1928 Chinese president  Zhang Zuolin was assassinated by Japanese agents.

1932  Maurice Shadbolt, New Zealand writer, was born( d 2004).

1937 Freddy Fender, American musician, was born (d. 2006).

1937  Robert Fulghum, American author, was born.

1939 Holocaust: The MS St. Louis, a ship carrying 963 Jewish refugees, was denied permission to land in Florida,  after already being turned away from Cuba. Forced to return to Europe, many of its passengers later died in Nazi concentration camps.

1940 World War II: The Dunkirk evacuation ended– British forces completed evacuation of 300,000 troops.

1940 – World War II: Nazi forces entered  Paris, they finished taking control of the city 10 days later. (June 14, 1940)

1941 Kenneth G. Ross, Australian playwright and screenwriter, was born.

1942  World War II: The Battle of Midway began – Japanese Admiral Chuichi Nagumo ordered a strike on Midway Island by much of the Imperial Japanese navy.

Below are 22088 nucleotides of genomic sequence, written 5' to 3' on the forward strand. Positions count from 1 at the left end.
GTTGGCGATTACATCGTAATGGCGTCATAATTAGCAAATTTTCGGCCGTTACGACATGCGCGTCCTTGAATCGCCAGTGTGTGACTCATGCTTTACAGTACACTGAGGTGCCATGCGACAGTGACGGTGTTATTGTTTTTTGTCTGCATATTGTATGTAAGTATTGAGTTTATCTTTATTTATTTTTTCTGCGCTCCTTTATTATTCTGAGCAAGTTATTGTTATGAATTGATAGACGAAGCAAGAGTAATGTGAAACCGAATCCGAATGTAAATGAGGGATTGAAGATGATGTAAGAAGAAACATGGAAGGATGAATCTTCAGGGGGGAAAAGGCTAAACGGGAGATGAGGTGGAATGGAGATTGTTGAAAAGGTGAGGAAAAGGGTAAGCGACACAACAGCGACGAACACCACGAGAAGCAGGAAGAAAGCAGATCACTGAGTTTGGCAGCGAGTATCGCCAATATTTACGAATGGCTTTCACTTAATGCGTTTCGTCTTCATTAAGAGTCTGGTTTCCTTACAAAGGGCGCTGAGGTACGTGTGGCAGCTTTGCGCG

SBDs approach the burning Mikuma (Center).

1943 the Cromwell-Dunedin express, travelling at speed, was derailed while rounding a curve near Hyde in Central Otago. Twenty-one passengers were killed and 47 injured in what was at the time New Zealand’s worst-ever rail accident.

Rail tragedy at Hyde

1943  A military coup in Argentina ousted Ramón Castillo.

1944 Michelle Phillips, American singer (The Mamas & the Papas) and actress, was born.

1944 World War II: A hunter-killer group of the United States Navy captured the German submarine U-505 – the first time a U.S. Navy vessel had captured an enemy vessel at sea since the 19th century.


1944 – World War II: Rome fell to the Allies, the first Axis capital to fall.

1945 Gordon Waller, Scottish musician (Peter and Gordon), was born.